Today, we use mobile devices to do everything. We use them to buy movie tickets, find nearby restaurants – and increasingly – we’re using them to shop for homes. According to a recent National Association of Realtors survey, 50 percent of buyers said they used a mobile device to shop for their home in the last year. Traditional marketing methods like yard signs and open houses are attracting a smaller pool of buyers. Just 9 percent of respondents said they found their home this way. Instead, the survey highlighted the importance the Internet and mobile devices play in selling a home. For instance, 43 percent of buyers browse online listings as their first-step in buying a home, and that’s even more accurate for younger buyers. Sixty-five percent of buyers aged 25-44 years old use a mobile device in their home search, compared to just 45 percent who attended open houses. What Does Mobile Mean for Sellers? There are dozens of real estate listings apps from sites like Redfin, Trulia, and Zillow, and the list continues to grow. They’ve made it easier than ever to search for homes by price, location, lot size, etc. Today, your listing is at the fingertips of millions – if it’s marketed correctly. Effective mobile and Internet listings are much like “digital yard signs.” Buyers want to see photos, detailed property information, neighborhood data and virtual/interactive tours. Today, a thorough mobile listing is as effective as a well-attended open house. Equally as important, your listing needs to appear in the right online channels. At Urban Focus Real Estate, we understand the importance of digital marketing...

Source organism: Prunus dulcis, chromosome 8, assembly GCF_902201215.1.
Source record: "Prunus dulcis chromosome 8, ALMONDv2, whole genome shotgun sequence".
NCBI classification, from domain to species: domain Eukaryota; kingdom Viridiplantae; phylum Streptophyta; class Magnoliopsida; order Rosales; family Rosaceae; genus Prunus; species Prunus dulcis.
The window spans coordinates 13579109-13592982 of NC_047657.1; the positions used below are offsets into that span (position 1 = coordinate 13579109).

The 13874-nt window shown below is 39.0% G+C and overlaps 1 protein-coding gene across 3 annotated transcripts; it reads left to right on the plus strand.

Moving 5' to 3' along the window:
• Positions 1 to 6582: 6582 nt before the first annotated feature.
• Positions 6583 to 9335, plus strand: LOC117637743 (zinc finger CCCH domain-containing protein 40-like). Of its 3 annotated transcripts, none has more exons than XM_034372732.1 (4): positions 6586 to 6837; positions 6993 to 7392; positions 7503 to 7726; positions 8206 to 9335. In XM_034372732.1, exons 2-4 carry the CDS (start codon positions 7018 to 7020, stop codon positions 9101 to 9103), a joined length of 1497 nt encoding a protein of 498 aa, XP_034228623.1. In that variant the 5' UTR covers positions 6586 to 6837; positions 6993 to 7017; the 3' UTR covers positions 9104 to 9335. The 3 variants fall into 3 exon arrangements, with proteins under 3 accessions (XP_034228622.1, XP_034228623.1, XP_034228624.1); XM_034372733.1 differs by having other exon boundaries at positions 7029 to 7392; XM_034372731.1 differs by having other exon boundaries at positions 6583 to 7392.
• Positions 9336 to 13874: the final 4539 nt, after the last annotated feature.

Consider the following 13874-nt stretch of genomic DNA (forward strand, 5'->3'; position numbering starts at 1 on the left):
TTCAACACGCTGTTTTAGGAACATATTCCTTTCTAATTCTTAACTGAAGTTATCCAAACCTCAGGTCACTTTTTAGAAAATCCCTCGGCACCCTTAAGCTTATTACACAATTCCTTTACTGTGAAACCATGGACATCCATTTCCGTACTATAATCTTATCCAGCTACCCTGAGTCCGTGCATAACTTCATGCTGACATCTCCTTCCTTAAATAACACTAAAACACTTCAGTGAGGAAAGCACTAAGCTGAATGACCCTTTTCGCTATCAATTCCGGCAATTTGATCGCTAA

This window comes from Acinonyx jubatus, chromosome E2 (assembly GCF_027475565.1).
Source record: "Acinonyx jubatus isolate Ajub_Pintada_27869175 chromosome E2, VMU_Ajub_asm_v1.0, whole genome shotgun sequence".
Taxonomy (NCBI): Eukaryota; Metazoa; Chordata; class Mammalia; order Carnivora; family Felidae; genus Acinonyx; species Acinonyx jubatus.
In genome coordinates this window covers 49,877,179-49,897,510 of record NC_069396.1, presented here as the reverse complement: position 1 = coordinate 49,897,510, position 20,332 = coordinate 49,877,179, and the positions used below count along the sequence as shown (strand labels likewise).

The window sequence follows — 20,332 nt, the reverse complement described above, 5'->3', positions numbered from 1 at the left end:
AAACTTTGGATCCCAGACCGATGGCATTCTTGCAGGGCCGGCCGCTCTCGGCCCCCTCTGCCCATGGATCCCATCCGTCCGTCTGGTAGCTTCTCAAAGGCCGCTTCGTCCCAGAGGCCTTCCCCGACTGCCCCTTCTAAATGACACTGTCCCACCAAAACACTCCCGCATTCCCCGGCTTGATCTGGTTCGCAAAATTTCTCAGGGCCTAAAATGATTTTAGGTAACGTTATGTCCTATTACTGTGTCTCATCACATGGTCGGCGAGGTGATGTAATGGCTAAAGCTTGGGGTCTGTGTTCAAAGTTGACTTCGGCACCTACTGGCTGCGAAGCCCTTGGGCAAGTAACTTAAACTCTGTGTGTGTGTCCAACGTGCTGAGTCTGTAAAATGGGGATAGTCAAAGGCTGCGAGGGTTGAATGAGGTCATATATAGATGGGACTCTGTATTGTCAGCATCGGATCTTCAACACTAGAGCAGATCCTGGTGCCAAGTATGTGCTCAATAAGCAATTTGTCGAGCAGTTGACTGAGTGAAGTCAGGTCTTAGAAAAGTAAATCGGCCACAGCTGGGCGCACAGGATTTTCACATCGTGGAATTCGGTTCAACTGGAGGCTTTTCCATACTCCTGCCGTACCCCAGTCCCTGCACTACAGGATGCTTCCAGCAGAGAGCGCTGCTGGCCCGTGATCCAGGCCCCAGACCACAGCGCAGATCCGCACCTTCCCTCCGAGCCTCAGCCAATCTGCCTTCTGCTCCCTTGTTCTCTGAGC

San Francisco Condo Watch: Prices Still Climbing, As New Developments Open in Q3

San Francisco Condo Watch: Prices Still Climbing, As New Developments Open in Q3

The price of new construction condos in San Francisco continues to grow. According to The Mark Company’s August Condo Pricing Index, the average price per square foot of a new condo in San Francisco was $1,119, a 10 percent jump year-over-year. So it’s no surprise we’re seeing some record listing prices in the city. Just last month, a luxury two-bedroom at 8 Octavia in Hayes Valley listed for $1,384 per square foot – a record price per square foot for the neighborhood. This summer has been a sales bonanza for many developments in the city. By the end of August, Arden by Bosa in Mission Bay had sold nearly all of its 267 units, with just 17 available. That equates to an impressive rate of 62 units per month since opening in May. Other smaller boutique buildings, including 1515 15th (45 units) in the Inner Mission and 1645 Pacific (34 units) in Lower Pacific Heights took just three months to sell out. And similarly, only 2 of the 39 units at Millwheel North in Dogpatch have sold since the development’s sales office opened in May. SF New Condo Inventory Update: New Developments Opening This Fall In August, new construction inventory dropped 10 percent month-over-month compared to July, with 386 units available during the month. Two new developments – the SF Shipyard and Summit 800 – both of which haven’t yet released sales data – helped improve new construction availability in San Francisco. Both developments accounted for 260 new units coming online this summer. Here’s a broader snapshot of the city’s 386 available units: 8 Octavia – Hayes Valley –...